As the radio regulator for the whole UK, its nations and regions, Ofcom must also reflect the society it serves. Ofcom too has further to go in meeting internal targets, broadening the diversity of boards and advisory committees, and improving its own data.
Vikki Cook, Ofcom’s Director of Content and Media Policy said: “There’s still a long way to go before the radio industry reflects the communities it broadcasts to around the UK.
“But broadcasters are making progress, and recognising the cultural and commercial benefits of a diverse workforce. We’ll keep supporting their efforts to draw on the best talent across the UK, so they can make even better radio and stay relevant to the widest possible audience.”
Today’s report identifies tangible progress by broadcasters towards broadening their workforces and promoting equal opportunities. Ofcom is calling on the radio industry to build on this progress in the coming year, by:
- Ensuring cultural change from the top. The diversity agenda and practical initiatives to improve representation must be led strategically by senior management
- Tackling under-representation. There needs to be urgent focus on attracting disabled and minority-ethnic talents, and helping women to progress to senior roles
- Understanding their workforce. Broadcasters should continue to improve their measurement of the make-up of their workforce, capturing all protected characteristics
- Setting clear goals. Broadcasters should set defined diversity targets with clear delivery dates to assess progress. The BBC is currently the only major radio broadcaster to have done so
- Tackling social mobility. Broadcasters must take an innovative approach to attract the widest pool of talent, regardless of people’s social backgrounds
To compile data for the report, broadcasters with 20 or more employees provided Ofcom with data on the make-up of their organisations. It was mandatory for stations to provide information about the gender, ethnicity and disability status of their employees, while data on age, sexual orientation and religion were voluntary.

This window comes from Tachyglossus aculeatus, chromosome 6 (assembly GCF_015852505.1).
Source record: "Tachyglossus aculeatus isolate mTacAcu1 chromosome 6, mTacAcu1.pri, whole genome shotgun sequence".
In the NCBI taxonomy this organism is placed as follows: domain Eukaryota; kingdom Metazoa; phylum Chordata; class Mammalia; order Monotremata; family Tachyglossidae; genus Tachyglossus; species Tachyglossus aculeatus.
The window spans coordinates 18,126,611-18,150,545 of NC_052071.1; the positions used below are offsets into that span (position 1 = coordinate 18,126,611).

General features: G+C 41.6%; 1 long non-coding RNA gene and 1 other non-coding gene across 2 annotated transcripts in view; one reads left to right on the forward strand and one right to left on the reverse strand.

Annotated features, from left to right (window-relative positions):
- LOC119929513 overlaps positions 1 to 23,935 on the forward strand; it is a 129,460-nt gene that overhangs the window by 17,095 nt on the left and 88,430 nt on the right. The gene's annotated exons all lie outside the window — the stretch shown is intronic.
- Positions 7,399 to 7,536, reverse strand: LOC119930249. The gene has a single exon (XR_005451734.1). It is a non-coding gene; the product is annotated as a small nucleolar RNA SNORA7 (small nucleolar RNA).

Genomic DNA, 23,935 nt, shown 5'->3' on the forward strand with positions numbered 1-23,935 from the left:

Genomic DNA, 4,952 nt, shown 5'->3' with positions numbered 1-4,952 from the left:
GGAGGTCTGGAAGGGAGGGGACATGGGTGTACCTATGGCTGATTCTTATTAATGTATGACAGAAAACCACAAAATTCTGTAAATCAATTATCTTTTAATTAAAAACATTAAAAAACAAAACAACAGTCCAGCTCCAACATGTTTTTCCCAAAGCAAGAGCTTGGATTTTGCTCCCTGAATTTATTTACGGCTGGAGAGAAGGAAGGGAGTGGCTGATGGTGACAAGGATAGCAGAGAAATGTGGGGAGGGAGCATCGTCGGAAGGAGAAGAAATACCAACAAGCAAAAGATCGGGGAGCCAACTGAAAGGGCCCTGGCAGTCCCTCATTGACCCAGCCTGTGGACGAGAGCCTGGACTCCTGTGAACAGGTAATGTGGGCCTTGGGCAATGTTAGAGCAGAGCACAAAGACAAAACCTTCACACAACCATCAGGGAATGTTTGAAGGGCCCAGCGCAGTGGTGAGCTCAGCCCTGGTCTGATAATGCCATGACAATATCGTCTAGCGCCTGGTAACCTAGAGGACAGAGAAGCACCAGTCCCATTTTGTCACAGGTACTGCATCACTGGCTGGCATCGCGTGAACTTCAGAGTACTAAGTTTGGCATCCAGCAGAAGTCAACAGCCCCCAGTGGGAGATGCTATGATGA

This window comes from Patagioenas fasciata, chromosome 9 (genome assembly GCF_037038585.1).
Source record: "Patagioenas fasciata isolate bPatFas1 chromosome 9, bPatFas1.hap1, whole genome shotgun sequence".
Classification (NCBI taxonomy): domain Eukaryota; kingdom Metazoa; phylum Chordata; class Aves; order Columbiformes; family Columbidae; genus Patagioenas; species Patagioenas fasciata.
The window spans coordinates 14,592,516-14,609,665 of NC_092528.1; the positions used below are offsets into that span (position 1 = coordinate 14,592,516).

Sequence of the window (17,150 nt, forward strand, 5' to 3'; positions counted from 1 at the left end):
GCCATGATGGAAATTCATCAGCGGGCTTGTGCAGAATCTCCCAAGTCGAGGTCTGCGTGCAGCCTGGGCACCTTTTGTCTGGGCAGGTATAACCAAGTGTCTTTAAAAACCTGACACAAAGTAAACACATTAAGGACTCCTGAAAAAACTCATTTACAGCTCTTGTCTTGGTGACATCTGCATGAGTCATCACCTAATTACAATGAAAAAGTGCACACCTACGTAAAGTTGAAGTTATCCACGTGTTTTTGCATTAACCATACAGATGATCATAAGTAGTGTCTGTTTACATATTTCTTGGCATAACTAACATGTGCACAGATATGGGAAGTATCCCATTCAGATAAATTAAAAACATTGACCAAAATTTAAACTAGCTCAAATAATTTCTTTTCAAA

Ofcom’s study follows the publication of Tuning In to Diversity, Radiocentre’s complementary report which details initiatives undertaken by the industry, as well as drawing on data from smaller specialist stations like Panjab Radio, Mi-Soul Radio, London Greek Radio, Sabras Radio and Sunrise Radio, and the work they do in their local communities.
Radiocentre produced the report in part to celebrate the diversity of these smaller broadcasters, who aren’t captured by Ofcom’s report due to its focus on larger organisations.
Published at the beginning of July and launched at a Parliamentary summer reception, some of the initiatives highlighted in Tuning In to Diversity include efforts to widen the talent pool coming into the radio and audio sector, including the Young Audio Awards for young people aged 8 to 18.
Tuning In to Diversity also showcased commercial radio’s success with diverse audiences, reaching 62% of black, Asian and minority ethnic (BAME) listeners compared to a 44% by BBC services. The share of listening hours among BAME listeners is also significantly higher than average at 57% for commercial radio, compared to 37% for the BBC. (RAJAR Q1 2019).
Siobhan Kenny, CEO of Radiocentre, said: “This second round of diversity data on the radio industry provides further helpful insight into the makeup of our sector. Ofcom’s survey dovetails with our own new diversity report, which highlighted that some of the smallest radio stations have the most powerful stories to tell on diversity.
“Over the past year we have also launched the Young Audio Awards, new awards for 8-18 year olds that aim to nurture and encourage the next generation of broadcasting talent, as well as hosting another joint industry radio masterclass. We are making progress but of course there is more work to do.”